The fluid nature of the coronavirus crisis and how it’s affecting college athletics was on display Tuesday, and it’s hitting home with the NCAA Wrestling Championships, scheduled for next week in Minneapolis.

On Tuesday morning, Matt Holmes, an NCAA assistant director of championships and alliances, said the national wrestling tournament was scheduled to go on as planned March 19-21 at U.S. Bank Stadium.

“We don’t have any plans to cancel or modify anything at the 2020 NCAA Division I Wrestling Championships at this time,” Holmes said.

Late Tuesday afternoon, however, the NCAA issued a statement that indicated changes might be coming to any upcoming NCAA tournament or event.

“The NCAA continues to assess how COVID-19 impacts the conduct of our tournaments and events,’’ the statement read. “We are consulting with public health officials and our COVID-19 advisory panel, who are leading experts in epidemiology and public health, and will make decisions in the coming days.’’

That may or may not impact the wrestling tournament, which is being held in an NFL stadium for the first time. Organizers had hoped to shatter its attendance records, with 45,000 seats available for all six sessions.

Earlier Tuesday afternoon, NCAA President Mark Emmert issued a statement addressing the fact that some colleges and conferences have eliminated tournament games or are limiting who can attend.

“NCAA member schools and conferences make their own decisions regarding regular-season and conference tournament play,” Emmert said. “As we have stated, we will make decisions on our events based on the best, most current public health guidance available.

“Neither the COVID-19 Advisory Panel … nor the CDC or local health officials have advised against holding sporting events. In the event circumstances change, we will make decisions accordingly.”

Emmert’s statement came before Ohio Gov. Mike DeWine announced that in that state, “We are asking for no [indoor sporting] events with spectators other than the athletes, parents, and others essential to the game.” That would include the First Four of the NCAA men’s basketball tournament next Tuesday and Wednesday in Dayton.

Santa Clara County in California banned all large gatherings of at least 1,000 people until the end of the month, which could prevent Stanford from hosting games in the NCAA women’s basketball tournament.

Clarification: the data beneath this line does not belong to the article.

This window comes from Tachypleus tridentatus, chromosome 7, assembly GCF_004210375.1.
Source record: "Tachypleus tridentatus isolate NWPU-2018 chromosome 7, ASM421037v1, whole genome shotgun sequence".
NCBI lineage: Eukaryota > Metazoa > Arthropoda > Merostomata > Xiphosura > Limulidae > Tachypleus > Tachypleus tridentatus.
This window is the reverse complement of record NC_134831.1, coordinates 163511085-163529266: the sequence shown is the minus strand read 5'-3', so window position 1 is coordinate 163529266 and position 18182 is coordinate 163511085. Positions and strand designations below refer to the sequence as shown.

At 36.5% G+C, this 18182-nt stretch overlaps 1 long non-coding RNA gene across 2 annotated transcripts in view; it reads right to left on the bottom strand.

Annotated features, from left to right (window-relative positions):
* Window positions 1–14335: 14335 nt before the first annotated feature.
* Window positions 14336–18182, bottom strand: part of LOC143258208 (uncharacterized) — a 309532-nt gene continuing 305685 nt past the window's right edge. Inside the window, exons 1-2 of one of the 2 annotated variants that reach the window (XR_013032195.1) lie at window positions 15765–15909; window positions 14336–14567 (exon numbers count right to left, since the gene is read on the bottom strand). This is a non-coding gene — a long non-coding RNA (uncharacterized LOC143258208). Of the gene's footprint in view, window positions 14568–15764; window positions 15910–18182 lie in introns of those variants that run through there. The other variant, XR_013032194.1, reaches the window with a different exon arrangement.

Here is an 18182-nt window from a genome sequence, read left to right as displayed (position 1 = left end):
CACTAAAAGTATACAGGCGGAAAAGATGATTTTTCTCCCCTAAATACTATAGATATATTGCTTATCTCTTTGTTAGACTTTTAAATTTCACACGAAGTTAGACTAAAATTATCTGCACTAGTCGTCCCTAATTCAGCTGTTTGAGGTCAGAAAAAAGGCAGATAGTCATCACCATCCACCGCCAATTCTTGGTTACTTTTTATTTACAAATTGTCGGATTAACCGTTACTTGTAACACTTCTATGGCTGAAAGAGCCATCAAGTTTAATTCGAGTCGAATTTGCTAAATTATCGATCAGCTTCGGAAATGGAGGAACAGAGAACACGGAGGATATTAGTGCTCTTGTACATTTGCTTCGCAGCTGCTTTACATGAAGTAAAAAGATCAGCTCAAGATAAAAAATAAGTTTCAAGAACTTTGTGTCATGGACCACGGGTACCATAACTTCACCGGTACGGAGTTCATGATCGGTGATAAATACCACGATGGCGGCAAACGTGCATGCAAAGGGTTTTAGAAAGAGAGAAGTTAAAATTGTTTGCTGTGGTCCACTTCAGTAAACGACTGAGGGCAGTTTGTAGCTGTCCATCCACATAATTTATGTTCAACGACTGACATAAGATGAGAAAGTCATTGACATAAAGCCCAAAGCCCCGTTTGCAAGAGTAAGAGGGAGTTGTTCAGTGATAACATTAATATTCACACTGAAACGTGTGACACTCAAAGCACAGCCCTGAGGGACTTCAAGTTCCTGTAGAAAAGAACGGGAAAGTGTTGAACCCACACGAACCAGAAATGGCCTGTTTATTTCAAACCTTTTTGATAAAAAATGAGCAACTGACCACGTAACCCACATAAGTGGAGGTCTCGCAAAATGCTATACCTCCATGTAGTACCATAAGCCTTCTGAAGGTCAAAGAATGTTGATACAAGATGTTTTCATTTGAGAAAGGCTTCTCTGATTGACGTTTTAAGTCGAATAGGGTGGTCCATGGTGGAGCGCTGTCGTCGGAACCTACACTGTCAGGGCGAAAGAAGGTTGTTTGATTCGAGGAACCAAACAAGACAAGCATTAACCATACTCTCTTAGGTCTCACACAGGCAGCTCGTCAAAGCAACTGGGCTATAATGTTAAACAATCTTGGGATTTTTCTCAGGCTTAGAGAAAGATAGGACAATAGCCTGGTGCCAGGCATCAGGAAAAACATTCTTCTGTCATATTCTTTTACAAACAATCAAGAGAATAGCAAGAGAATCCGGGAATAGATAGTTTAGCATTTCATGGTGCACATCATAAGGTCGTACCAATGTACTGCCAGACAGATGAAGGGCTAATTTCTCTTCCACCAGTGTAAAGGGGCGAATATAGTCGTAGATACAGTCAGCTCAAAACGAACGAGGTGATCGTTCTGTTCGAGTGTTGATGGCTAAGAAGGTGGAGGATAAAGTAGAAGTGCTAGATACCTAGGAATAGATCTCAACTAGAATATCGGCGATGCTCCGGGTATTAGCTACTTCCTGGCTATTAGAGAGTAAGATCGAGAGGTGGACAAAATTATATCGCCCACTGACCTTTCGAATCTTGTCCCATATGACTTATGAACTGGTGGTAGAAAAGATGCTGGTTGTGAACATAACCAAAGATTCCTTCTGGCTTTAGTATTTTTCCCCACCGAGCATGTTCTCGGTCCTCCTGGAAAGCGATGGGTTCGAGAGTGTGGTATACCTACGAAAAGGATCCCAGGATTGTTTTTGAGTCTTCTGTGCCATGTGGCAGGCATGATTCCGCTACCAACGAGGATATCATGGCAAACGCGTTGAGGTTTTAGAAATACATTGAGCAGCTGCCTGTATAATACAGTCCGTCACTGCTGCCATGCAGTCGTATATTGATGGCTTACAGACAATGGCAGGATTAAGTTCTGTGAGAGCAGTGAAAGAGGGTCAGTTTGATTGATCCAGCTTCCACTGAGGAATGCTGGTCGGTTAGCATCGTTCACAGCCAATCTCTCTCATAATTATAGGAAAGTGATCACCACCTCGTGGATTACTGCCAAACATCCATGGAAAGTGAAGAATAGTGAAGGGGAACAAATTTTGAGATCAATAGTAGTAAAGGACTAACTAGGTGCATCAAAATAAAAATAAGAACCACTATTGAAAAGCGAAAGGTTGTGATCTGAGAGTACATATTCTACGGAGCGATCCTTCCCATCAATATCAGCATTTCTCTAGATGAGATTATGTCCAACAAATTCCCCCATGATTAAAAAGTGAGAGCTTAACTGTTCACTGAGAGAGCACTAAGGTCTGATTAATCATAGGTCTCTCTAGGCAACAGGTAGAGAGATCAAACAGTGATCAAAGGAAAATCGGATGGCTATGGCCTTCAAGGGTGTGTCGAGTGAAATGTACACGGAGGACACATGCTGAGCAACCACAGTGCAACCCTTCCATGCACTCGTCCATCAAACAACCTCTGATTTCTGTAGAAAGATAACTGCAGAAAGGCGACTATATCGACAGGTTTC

The Ivy League on Tuesday announced it was canceling its men’s and women’s basketball tournaments, along with implementing highly restrictive, in-venue spectator limitations for other sports and canceling all out-of-season practices and competitions.

Cornell announced that fans would not be allowed to attend its ECAC men’s hockey quarterfinal series against Princeton this weekend, nor the Big Red’s NCAA women’s hockey tournament quarterfinal game against Mercyhurst on Saturday in Ithaca, N.Y.

On Sunday, Rensselaer Polytechnic Institute, based in Troy, N.Y., announced the ECAC men’s hockey quarterfinal series between the Engineers and Harvard this weekend will be played without fans in the stands.

The Ohio governor’s recommendation would impact the Big Ten men’s hockey tournament, with Ohio State playing host to Michigan in the semifinals Sunday in Nationwide Arena in Columbus.

Four major professional sports leagues — the NBA, NHL, Major League Baseball and Major League Soccer — announced Monday that they would close locker room and clubhouse access to all nonessential personnel, including media members.

College wrestling teams participated in conference tournaments last weekend, events the sport uses to fill the NCAA tournament field. Holmes said he had received no immediate reports of health issues. “They moved forward with their standard plans,” he said of conference tournament officials.

Holmes also said there were no current plans for additional testing of wrestlers in the NCAA tournament. “At this point, there’s no change in what we do. We have standard skin checks that are in our rule book,” he said referring to precautions against skin infections that have been problematic at times in wrestling. “Nothing outside of the normal realm of our standard precautions in terms of wrestling in general and the scope of what it is.

The University of Minnesota is the host school for the NCAA Wrestling Championships, and a spokesman from the university’s athletic department referred questions to the NCAA, which runs the tournament.

Holmes, the NCAA assistant director, on Tuesday morning left open the possibility that the organization’s plans could change with the circumstances. “We’ll continue to move forward unless state or local authorities supersede,” he said. “ ... It’s an evolving situation.’’

By Tuesday afternoon, that was evident.